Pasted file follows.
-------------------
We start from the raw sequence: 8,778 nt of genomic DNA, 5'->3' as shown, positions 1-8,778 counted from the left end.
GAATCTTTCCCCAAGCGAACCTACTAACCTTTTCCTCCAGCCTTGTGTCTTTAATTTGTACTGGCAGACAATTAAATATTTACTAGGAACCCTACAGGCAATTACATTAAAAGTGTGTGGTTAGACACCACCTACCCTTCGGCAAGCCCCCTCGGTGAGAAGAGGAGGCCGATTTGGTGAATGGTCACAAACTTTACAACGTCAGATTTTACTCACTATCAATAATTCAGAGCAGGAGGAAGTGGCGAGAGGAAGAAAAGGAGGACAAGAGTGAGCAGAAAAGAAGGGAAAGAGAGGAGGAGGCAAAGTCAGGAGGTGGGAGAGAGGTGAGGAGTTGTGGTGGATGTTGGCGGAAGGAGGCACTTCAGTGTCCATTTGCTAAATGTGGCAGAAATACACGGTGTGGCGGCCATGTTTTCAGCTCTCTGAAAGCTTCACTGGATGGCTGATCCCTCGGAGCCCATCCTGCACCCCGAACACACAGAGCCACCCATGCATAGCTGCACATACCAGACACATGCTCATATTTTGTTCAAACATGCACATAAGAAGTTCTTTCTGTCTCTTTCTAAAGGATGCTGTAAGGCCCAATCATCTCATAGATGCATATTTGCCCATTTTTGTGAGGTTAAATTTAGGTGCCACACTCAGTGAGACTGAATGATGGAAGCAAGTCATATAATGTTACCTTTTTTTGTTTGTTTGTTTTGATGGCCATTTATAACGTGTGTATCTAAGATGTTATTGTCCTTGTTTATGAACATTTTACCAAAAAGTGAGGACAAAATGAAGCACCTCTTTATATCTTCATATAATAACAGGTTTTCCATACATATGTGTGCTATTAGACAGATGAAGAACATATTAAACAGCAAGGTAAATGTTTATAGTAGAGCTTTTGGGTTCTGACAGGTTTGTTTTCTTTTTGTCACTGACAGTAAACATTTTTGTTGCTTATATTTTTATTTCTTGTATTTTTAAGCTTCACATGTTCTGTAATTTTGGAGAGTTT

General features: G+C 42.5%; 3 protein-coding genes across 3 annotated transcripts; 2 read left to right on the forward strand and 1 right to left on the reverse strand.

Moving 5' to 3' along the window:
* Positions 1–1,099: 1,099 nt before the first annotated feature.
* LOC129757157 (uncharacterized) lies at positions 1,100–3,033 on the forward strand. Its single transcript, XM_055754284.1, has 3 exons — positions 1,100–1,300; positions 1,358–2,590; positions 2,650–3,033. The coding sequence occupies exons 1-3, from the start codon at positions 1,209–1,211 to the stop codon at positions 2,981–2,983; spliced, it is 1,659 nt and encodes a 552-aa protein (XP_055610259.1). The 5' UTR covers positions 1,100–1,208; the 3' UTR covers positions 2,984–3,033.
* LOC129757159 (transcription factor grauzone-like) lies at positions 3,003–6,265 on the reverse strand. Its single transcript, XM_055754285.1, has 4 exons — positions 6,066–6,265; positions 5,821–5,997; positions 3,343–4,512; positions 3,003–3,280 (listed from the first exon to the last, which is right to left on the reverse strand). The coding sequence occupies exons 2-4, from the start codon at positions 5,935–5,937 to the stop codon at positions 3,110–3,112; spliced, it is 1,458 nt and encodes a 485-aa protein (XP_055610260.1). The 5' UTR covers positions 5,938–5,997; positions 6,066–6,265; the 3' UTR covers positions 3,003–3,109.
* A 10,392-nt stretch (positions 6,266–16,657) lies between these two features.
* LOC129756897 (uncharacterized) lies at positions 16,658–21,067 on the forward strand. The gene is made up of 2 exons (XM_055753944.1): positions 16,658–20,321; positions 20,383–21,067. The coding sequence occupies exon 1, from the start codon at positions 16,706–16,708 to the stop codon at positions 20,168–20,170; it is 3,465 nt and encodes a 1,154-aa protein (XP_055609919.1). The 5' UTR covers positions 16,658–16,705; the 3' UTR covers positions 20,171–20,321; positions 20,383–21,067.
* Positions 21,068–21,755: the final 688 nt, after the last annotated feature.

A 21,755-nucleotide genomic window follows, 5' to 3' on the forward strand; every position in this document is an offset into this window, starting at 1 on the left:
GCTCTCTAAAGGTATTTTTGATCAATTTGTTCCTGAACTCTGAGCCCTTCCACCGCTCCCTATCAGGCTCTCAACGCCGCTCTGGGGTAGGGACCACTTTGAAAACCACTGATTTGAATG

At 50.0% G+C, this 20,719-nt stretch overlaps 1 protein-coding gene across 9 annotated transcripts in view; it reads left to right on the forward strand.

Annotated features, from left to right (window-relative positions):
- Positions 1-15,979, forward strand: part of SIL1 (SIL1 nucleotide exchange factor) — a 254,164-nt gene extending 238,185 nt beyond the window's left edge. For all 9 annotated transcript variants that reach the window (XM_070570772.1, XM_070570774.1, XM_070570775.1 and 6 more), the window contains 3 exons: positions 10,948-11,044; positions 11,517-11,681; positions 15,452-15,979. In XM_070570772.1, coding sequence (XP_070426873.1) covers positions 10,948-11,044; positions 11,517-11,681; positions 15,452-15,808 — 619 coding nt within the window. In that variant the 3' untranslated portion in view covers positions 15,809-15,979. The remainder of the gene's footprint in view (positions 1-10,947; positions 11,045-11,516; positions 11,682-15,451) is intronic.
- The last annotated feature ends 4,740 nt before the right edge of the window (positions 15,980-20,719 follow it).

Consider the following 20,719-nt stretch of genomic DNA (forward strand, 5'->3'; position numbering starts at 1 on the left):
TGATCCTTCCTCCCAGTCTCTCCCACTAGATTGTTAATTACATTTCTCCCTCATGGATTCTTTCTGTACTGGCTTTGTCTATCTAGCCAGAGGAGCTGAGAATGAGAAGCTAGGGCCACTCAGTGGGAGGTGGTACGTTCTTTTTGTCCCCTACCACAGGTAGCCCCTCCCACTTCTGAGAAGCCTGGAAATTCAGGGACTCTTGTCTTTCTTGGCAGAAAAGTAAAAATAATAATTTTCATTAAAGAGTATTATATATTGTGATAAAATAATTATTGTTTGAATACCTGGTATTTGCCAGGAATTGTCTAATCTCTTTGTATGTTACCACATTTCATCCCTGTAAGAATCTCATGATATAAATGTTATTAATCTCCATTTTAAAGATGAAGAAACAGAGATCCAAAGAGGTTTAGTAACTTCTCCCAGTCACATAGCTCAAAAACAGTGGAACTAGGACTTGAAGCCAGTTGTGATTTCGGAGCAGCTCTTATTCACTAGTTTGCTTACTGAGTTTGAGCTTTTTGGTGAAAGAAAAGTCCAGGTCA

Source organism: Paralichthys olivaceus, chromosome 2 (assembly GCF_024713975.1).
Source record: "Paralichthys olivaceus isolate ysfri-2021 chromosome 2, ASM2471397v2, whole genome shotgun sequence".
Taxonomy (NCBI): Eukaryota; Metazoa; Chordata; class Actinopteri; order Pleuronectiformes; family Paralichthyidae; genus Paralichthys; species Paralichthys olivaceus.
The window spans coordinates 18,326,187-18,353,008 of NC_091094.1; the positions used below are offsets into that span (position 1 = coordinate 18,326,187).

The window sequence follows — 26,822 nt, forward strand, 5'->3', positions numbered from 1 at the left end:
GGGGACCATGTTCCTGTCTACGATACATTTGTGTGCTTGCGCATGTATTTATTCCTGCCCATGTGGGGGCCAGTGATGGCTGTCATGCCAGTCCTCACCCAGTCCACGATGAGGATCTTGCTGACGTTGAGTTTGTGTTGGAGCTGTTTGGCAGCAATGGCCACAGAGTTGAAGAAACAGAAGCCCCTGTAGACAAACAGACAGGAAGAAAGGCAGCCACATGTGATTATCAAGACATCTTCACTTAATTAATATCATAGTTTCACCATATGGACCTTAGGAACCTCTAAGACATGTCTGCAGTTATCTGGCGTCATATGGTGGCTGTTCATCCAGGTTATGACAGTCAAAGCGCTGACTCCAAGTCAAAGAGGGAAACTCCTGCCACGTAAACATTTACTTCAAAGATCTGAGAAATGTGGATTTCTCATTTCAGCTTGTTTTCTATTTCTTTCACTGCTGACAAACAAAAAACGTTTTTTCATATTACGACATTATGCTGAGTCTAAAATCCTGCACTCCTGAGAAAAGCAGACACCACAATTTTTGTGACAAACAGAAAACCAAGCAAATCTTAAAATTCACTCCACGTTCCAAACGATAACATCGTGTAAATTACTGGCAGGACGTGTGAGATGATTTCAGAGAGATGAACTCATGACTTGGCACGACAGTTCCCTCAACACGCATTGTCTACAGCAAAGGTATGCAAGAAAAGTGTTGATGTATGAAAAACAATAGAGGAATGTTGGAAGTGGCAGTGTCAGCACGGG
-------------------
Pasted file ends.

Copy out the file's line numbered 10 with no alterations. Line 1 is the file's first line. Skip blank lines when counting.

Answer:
* Positions 21,068–21,755: the final 688 nt, after the last annotated feature.